What does the phrase "let this cup pass from you" mean in Harper Lee's To Kill a Mockingbird?

The phrase "let this cup pass" is a biblical allusion to the sacrifice of Jesus. This indicates that by taking Tom Robinson's case, Atticus will be making a sacrifice in order to do what is morally right.

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With this biblical quotation, Uncle Jack is signifying that Atticus is a Christ-like figure. He is also making a plea that Atticus figuratively get down from his cross and not represent Tom Robinson at the upcoming trial. Like Jesus, Atticus knows he must do the morally right thing, even if it means taking great personal risks. The biblical line from Matthew 26:39 refers to Jesus asking that he not be made to suffer for the sins of others. However, Jesus still dies on the cross to do what he feels is right. In this sense, "let this cup pass" means to escape a terrible event. Uncle Jack realizes that Atticus is in a similar situation but urges him to choose his personal safety over his moral crusade.

Atticus responds to Uncle Jack by saying that he couldn't face his children if he refused to be Tom Robinson's attorney. He is certain that the case is lost already due to what he calls "Maycomb's usual disease" (racism). He knows that this case will come down to the word of a black man against the word of the Ewells. With the deep-seated racial prejudices of Maycomb, Atticus predicts that his case will end in a guilty verdict. In fact, the reader learns in this scene that Atticus did not choose to represent Tom Robinson. It was Judge John Taylor who appointed him. Atticus would rather he was not chosen. However, once selected to represent Tom Robinson, Atticus does not feel like he can "let this cup pass" and forgo his duty to attempt to do what he knows is the right thing to do.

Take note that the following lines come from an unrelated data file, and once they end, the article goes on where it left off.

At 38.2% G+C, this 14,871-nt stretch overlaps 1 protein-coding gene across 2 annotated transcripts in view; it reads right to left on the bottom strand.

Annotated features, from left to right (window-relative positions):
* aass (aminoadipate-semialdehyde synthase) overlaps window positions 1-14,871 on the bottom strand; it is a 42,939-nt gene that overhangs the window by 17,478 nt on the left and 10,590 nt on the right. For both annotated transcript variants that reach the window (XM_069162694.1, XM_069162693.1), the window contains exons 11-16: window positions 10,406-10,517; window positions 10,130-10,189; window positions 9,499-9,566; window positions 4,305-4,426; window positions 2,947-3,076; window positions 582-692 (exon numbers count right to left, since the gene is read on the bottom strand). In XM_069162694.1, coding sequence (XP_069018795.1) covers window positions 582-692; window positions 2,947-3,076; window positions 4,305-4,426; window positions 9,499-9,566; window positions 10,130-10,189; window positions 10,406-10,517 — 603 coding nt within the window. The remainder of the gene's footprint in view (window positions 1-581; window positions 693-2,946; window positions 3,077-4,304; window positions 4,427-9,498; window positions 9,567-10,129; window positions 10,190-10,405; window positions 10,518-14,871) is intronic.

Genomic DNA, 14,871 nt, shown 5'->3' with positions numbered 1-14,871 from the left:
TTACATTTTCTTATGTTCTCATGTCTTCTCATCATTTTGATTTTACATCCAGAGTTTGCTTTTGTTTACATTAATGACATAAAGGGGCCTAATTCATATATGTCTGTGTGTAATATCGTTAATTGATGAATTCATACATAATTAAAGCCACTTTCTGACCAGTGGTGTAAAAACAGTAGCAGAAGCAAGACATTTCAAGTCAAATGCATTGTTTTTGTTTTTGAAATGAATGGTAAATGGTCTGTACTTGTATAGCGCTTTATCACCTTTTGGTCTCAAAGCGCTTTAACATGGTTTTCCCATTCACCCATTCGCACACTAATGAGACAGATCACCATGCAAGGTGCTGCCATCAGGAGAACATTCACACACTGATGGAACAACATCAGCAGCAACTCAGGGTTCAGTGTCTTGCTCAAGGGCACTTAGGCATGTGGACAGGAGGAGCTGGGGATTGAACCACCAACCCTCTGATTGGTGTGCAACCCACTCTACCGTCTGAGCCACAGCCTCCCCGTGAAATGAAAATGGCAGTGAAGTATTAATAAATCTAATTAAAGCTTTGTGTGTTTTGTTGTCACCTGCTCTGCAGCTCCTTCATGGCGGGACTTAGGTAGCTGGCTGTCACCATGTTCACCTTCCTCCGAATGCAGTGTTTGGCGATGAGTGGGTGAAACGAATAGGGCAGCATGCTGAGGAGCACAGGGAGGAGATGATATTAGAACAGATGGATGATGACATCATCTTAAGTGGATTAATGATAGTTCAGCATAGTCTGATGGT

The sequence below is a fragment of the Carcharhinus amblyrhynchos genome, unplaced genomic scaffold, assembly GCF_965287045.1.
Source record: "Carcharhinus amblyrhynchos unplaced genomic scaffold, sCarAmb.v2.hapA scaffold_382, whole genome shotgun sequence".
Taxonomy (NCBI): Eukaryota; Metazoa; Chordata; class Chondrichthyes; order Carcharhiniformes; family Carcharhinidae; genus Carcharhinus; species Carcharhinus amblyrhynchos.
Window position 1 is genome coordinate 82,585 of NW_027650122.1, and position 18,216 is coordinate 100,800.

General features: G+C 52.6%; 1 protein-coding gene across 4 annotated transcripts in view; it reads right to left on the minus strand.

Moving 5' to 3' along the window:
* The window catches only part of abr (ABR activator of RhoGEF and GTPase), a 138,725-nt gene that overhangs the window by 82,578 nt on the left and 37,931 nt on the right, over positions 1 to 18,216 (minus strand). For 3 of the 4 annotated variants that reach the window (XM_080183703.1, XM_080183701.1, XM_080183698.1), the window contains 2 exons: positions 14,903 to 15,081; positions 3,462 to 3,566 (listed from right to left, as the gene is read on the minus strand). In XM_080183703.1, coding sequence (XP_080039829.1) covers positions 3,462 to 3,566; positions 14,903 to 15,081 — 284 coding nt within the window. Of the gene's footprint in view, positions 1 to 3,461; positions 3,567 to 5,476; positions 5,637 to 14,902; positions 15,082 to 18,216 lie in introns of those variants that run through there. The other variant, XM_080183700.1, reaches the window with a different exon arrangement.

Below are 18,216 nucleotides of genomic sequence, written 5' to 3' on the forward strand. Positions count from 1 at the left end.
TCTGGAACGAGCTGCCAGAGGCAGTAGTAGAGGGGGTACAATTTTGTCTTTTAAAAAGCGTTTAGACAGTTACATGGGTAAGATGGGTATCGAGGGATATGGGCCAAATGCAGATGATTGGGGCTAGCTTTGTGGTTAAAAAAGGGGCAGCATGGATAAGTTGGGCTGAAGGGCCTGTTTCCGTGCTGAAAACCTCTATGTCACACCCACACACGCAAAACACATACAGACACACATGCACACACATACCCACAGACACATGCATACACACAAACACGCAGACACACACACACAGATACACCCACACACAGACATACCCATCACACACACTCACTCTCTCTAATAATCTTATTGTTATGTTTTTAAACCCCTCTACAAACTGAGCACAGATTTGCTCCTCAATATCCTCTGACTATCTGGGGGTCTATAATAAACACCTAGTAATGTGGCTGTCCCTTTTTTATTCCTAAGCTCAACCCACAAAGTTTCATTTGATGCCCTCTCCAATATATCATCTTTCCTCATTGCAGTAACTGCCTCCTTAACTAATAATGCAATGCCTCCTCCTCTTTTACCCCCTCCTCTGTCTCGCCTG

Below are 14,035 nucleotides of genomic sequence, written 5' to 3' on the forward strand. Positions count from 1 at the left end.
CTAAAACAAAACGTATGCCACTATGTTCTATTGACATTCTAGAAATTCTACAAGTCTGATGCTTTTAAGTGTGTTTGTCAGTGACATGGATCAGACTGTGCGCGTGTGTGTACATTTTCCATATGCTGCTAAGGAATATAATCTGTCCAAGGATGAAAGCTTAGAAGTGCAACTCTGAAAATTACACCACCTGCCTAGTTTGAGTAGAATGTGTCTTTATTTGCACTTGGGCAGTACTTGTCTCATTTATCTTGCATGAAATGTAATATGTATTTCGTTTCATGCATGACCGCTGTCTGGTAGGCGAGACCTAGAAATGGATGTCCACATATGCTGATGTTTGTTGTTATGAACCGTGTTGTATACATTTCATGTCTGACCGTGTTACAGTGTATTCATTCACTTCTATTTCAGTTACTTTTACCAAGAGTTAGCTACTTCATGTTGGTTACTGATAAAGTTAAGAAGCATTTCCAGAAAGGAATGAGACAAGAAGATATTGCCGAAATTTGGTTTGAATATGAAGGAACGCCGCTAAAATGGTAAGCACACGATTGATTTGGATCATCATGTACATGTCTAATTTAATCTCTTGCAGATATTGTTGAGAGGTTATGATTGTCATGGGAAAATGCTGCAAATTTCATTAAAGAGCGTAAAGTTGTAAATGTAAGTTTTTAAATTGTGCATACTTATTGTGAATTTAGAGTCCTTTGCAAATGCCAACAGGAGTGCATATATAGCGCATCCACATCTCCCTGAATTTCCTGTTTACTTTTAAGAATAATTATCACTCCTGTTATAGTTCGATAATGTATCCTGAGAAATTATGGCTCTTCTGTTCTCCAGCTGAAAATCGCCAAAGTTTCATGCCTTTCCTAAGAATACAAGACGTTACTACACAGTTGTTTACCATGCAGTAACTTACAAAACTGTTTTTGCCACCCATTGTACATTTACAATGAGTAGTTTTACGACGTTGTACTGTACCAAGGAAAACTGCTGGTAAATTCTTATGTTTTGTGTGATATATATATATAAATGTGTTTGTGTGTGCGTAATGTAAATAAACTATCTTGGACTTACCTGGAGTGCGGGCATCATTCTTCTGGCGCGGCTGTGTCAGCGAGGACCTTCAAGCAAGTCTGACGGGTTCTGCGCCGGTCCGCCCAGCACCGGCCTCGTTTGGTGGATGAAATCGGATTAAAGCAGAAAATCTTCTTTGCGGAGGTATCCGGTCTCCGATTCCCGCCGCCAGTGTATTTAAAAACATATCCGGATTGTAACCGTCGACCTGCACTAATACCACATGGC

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Uncle Jack is alluding to the Biblical account of Jesus’s prayers before his crucifixion when he asks Atticus if he is going to allow this cup pass from him in chapter nine. In the Gospel of Matthew, Jesus prays for God to allow this cup to pass from him before he is crucified. Jesus is essentially asking God to prevent him from being crucified and save him from suffering a brutal death. The figurative cup Jesus is speaking about symbolically represents an arduous, painful task that is necessary to complete for the well-being of others. By figuratively accepting the cup, Jesus is willing to sacrifice his life for the salvation of humanity.

Uncle Jack recognizes that Atticus will suffer at the hands of his racist neighbors for defending a black man and Atticus's decision to represent Tom Robinson will cause him a significant amount of stress. Similar to the way Jesus petitioned God to intervene and save him from his harrowing experience, Atticus also has the opportunity to step away from the case and figuratively allow the cup to pass from him. By refusing to defend Tom Robinson, Atticus will save himself a significant amount of anxiety and please his prejudiced neighbors. Despite the pressure, pain, and stress attached to defending a black man in Maycomb, Atticus demonstrates integrity and courage by following through with the difficult task, which is similar to the choice made by Jesus to become a martyr.